By Russell Berman
WASHINGTON (The Hill) — Condoleezza Rice displays little love for Congress in a new memoir of her years in the Bush administration, recalling incidents of political grandstanding, personal attacks and temper tantrums.
The former secretary of state’s 766- page tome, No Higher Honor, hits bookstores this week, and her recollections of meeting Moammar Gadhafi and battling former Vice President Dick Cheney have already made headlines. But Rice also shares her frustrations with Congress over its interference in foreign policy and its failure to overhaul the nation’s immigration system.
Rice voices frustration at Congress in many areas. She takes credit for averting a diplomatic crisis when negotiations with Turkey were almost “derailed” in 2007 by a move to hold a House vote on a resolution recognizing the Armenian Genocide. The vote was scrapped at the last minute, but Rice writes that it “was just one example of how the tendency of the Congress to grandstand on hot-button issues can severely interfere with the conduct of foreign policy.”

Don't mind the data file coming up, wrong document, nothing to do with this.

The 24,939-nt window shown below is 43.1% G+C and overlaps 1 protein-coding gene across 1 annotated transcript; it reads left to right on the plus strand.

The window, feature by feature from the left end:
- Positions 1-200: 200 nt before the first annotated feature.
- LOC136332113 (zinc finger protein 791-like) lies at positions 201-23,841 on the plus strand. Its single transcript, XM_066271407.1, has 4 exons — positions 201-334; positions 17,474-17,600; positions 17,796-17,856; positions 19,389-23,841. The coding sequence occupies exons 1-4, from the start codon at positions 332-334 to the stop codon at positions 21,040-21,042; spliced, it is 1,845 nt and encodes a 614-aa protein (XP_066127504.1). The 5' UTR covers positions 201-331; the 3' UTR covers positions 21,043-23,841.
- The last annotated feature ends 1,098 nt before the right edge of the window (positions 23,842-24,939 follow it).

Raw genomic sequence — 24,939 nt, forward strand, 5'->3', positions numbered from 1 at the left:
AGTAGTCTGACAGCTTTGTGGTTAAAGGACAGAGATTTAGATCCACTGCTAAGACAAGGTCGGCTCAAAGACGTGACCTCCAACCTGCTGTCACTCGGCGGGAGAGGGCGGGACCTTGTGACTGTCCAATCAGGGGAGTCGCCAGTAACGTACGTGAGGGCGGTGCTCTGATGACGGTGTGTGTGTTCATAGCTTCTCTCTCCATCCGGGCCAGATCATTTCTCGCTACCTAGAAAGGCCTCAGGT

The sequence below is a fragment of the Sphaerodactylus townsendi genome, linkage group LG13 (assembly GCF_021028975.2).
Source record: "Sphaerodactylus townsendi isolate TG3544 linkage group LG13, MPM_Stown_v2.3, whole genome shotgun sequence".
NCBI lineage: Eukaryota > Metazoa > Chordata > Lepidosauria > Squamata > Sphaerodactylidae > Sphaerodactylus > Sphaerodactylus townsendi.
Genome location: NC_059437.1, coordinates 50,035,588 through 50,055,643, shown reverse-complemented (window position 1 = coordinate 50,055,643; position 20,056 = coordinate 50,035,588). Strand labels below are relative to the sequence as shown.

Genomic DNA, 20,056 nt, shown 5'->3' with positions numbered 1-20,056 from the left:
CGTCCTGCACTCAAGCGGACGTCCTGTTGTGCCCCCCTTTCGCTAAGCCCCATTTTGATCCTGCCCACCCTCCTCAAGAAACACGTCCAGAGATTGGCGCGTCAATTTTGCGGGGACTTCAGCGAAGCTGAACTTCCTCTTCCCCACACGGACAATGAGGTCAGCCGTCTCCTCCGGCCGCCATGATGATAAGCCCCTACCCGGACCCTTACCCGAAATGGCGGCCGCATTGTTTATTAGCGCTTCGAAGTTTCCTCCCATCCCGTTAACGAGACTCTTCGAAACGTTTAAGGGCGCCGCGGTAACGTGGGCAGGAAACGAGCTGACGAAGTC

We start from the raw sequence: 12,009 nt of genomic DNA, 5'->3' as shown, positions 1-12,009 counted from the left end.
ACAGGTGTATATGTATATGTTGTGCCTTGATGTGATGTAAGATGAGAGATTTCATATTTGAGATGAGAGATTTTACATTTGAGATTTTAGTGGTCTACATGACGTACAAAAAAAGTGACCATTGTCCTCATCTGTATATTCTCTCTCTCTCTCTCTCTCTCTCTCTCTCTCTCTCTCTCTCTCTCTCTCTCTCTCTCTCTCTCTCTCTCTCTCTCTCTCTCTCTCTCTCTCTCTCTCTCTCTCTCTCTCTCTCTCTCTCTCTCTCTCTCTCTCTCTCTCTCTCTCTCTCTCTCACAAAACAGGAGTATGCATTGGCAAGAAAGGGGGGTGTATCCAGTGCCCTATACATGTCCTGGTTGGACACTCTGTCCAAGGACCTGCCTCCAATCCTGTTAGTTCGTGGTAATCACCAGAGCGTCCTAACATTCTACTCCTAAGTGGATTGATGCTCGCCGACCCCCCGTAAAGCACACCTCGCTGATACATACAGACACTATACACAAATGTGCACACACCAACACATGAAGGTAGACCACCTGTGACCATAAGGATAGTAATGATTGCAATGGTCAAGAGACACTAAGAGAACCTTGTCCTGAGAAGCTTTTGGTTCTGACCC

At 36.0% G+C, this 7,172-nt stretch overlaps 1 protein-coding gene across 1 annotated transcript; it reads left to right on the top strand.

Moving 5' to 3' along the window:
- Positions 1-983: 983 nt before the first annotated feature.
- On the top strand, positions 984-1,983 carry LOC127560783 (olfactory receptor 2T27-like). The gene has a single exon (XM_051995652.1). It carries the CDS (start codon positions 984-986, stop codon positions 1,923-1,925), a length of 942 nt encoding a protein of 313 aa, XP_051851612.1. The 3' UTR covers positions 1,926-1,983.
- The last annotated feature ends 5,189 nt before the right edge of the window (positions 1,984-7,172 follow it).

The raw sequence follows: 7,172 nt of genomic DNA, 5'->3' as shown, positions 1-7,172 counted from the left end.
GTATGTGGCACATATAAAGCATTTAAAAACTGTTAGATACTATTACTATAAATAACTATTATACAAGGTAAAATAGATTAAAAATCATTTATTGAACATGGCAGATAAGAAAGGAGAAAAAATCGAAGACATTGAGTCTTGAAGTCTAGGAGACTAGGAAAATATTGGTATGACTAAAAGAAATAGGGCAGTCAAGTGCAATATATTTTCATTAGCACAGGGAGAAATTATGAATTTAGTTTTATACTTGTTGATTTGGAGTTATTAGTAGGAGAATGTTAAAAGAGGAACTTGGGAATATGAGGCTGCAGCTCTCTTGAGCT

According to a 2007 story from Forbes, Rice said to the members of the House Foreign Relations Committee, “This is a very delicate time with Turkey. We have extremely important strategic interests with the Turks. … This was something that was a horrible event in the mass killings that took place, but at the time of the Ottoman Empire. These are not the Ottomans.”
Rice saves her harshest assessment for her fellow Californian, Sen. Barbara Boxer (D), whom she accused of turning any policy difference into “a personal assault.”